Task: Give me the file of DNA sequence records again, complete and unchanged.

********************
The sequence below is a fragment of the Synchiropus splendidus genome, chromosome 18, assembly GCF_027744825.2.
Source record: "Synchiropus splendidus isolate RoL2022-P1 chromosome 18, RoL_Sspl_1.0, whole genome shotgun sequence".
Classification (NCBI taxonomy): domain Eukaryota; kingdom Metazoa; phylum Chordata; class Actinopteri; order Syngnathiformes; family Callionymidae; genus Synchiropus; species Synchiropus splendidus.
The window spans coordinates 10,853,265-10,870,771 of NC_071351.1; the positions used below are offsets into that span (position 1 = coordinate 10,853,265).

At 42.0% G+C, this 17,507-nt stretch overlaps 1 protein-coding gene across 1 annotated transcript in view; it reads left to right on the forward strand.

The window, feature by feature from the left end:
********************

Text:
The sequence below is a fragment of the Synchiropus splendidus genome, chromosome 18, assembly GCF_027744825.2.
Source record: "Synchiropus splendidus isolate RoL2022-P1 chromosome 18, RoL_Sspl_1.0, whole genome shotgun sequence".
Classification (NCBI taxonomy): domain Eukaryota; kingdom Metazoa; phylum Chordata; class Actinopteri; order Syngnathiformes; family Callionymidae; genus Synchiropus; species Synchiropus splendidus.
The window spans coordinates 10,853,265-10,870,771 of NC_071351.1; the positions used below are offsets into that span (position 1 = coordinate 10,853,265).

At 42.0% G+C, this 17,507-nt stretch overlaps 1 protein-coding gene across 1 annotated transcript in view; it reads left to right on the forward strand.

The window, feature by feature from the left end: